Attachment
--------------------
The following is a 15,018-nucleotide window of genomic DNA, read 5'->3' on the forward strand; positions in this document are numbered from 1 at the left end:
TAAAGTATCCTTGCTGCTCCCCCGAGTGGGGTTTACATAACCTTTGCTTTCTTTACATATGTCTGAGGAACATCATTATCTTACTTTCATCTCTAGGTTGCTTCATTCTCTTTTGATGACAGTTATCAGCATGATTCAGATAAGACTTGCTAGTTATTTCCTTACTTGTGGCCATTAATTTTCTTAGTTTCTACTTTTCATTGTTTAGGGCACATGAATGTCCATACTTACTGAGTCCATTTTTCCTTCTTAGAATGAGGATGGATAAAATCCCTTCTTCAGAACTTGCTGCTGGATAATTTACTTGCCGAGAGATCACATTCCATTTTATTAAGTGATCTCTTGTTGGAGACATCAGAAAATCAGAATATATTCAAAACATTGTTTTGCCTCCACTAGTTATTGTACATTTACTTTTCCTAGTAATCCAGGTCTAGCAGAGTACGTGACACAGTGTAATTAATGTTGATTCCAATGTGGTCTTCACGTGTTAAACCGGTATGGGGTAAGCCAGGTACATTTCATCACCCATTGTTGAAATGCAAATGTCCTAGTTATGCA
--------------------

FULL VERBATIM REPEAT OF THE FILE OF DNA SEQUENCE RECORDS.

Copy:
The following is a 15,018-nucleotide window of genomic DNA, read 5'->3' on the forward strand; positions in this document are numbered from 1 at the left end:
TAAAGTATCCTTGCTGCTCCCCCGAGTGGGGTTTACATAACCTTTGCTTTCTTTACATATGTCTGAGGAACATCATTATCTTACTTTCATCTCTAGGTTGCTTCATTCTCTTTTGATGACAGTTATCAGCATGATTCAGATAAGACTTGCTAGTTATTTCCTTACTTGTGGCCATTAATTTTCTTAGTTTCTACTTTTCATTGTTTAGGGCACATGAATGTCCATACTTACTGAGTCCATTTTTCCTTCTTAGAATGAGGATGGATAAAATCCCTTCTTCAGAACTTGCTGCTGGATAATTTACTTGCCGAGAGATCACATTCCATTTTATTAAGTGATCTCTTGTTGGAGACATCAGAAAATCAGAATATATTCAAAACATTGTTTTGCCTCCACTAGTTATTGTACATTTACTTTTCCTAGTAATCCAGGTCTAGCAGAGTACGTGACACAGTGTAATTAATGTTGATTCCAATGTGGTCTTCACGTGTTAAACCGGTATGGGGTAAGCCAGGTACATTTCATCACCCATTGTTGAAATGCAAATGTCCTAGTTATGCA